Marriage is threadbare in America. We’ve reached a time where the marriage rates show fewer persons choosing to marry. At the same time, individuals who do choose to marry are doing so at later ages than ever before. While still regarded as a cherished institution due to the attention and flare of the wedding industry, marriage cannot be said to be in a prosperous state in American culture, and throughout must of the Western civilization. What we’re witnessing amidst the redefinition of marriage is the negation of marriage itself. Once the goods of marriage are redefined apart from marriage, and celebrated and heralded as goods located outside of marriage, the prosperity of a civilization and its connection to marriage and family life grow dimmer.

We lament the moment we’re in. But that won’t stop our advocacy.

By / Apr 1

I know a Kansas City resident who could have lived in first-century Rome. He’s not that old, of course, but he knows that much about ancient Mediterranean history and culture. Every time he talks about the New Testament, I learn something new that’s not available in modern commentaries.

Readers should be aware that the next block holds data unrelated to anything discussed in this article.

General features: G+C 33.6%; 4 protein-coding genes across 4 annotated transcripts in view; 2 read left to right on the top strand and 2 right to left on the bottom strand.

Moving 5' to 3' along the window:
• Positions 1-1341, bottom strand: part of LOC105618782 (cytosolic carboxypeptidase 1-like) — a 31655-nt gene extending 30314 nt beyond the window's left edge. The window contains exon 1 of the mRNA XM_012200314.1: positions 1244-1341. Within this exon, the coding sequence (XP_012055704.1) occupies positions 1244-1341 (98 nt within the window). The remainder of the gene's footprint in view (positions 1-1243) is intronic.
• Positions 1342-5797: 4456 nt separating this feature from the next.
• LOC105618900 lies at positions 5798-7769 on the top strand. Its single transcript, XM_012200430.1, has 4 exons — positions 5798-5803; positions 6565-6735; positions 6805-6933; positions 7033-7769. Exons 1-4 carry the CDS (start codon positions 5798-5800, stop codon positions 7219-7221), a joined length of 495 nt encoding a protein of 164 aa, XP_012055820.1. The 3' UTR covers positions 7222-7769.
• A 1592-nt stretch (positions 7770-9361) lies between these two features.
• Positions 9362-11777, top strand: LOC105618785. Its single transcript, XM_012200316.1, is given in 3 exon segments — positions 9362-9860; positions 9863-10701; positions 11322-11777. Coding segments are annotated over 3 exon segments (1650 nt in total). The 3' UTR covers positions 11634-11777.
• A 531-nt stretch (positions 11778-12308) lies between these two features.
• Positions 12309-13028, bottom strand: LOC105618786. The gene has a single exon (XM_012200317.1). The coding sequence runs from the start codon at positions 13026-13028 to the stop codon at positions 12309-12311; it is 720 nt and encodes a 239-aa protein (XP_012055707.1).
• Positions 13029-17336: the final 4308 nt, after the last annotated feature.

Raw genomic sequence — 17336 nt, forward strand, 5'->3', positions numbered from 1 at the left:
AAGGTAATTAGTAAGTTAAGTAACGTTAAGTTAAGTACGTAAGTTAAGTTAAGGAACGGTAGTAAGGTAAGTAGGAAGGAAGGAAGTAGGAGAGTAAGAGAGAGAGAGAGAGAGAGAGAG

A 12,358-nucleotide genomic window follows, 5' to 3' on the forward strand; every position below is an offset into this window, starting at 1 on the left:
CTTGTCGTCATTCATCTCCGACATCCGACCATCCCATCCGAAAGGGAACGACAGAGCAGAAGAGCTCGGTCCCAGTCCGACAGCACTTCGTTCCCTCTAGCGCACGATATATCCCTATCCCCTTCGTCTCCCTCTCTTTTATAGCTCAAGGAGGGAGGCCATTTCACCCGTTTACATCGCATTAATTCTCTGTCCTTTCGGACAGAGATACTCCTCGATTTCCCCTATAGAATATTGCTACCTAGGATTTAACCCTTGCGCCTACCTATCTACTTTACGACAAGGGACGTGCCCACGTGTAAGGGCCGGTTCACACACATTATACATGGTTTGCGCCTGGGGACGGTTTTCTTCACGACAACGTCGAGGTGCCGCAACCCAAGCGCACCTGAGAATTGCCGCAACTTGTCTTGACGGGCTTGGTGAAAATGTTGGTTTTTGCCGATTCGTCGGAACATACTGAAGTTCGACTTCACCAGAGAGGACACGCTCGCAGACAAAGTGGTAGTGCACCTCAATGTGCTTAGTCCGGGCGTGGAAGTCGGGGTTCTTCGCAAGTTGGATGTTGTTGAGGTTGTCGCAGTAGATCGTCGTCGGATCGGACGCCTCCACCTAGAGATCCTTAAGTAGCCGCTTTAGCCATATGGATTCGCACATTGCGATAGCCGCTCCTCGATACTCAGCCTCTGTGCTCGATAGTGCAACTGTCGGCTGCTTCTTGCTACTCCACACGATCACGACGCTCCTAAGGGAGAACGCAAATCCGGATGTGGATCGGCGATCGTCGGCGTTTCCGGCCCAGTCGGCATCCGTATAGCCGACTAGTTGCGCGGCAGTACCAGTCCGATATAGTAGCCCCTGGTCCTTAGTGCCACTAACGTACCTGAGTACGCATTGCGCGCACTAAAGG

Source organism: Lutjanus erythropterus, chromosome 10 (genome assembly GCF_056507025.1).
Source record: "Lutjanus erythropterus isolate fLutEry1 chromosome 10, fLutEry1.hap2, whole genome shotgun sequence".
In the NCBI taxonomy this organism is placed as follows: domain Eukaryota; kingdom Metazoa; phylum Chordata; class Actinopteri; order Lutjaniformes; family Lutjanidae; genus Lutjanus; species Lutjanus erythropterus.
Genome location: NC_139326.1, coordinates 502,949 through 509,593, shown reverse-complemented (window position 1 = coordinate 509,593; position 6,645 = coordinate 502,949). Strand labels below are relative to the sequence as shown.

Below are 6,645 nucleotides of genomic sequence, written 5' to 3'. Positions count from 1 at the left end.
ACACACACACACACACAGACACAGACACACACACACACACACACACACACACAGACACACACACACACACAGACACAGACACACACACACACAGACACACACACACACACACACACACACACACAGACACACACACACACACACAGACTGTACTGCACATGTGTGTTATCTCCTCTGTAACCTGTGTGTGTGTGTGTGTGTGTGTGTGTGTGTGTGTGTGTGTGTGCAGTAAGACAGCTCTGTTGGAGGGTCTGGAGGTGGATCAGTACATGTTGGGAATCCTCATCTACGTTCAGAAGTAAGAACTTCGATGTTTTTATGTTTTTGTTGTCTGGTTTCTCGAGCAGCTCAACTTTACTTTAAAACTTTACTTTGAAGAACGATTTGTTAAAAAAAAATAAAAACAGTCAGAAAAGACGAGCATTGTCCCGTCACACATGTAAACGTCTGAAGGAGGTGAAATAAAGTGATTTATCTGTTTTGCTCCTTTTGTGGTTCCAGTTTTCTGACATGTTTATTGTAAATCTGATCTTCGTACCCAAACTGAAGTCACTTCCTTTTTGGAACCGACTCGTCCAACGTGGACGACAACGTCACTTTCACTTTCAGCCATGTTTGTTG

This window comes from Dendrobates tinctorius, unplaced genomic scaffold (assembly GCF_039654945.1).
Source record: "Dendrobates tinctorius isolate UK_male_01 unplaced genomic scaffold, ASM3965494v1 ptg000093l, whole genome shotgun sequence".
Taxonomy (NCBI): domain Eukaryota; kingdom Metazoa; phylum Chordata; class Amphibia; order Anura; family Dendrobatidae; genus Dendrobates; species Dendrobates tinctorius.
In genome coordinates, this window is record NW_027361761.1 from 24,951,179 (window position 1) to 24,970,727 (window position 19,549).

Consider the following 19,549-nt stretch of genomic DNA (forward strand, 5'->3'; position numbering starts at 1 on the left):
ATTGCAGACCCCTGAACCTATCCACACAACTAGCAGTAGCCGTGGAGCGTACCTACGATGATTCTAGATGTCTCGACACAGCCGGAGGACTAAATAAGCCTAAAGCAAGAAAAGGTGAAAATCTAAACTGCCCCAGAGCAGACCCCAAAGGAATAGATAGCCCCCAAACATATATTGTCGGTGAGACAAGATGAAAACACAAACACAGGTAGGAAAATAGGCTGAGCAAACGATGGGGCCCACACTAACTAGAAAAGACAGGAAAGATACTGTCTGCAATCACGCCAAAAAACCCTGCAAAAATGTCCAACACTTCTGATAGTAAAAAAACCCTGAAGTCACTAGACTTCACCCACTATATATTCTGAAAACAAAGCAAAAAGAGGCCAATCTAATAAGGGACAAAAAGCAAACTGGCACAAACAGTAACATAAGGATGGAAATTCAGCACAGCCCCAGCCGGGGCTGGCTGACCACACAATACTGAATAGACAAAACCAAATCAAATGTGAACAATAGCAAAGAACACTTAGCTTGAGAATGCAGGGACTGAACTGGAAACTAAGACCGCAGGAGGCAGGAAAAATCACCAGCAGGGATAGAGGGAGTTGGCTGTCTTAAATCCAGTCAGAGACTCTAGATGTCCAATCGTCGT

When he handed me a copy of Timothy Savage’s, Power through Weakness: Paul’s Understanding of the Christian Ministry in 2 Corinthians and said, “Brother, you have to read this,” I knew I had to read it right away. So I did and with just the result that my Roman time-traveler anticipated.  

Savage’s work allowed me to see Paul’s letters in a new way; and since then, I don’t think there’s another book that I’ve recommended as often.

We are what the Corinthians were

Therefore, when an invitation came to rave about a significant ethical work, this title sprang to mind. It doesn’t quite fit the profile—not at first, anyway. After all, it deals with 2 Corinthians, not abortion, gay marriage or religious liberty. It’s a work of exegesis, not a treatise on public policy. Yet, I have a theory: if we can see why Paul had enemies in Corinth—people who hated his preaching of the cross—we will face today’s ethical debates with sanctified déjà vu.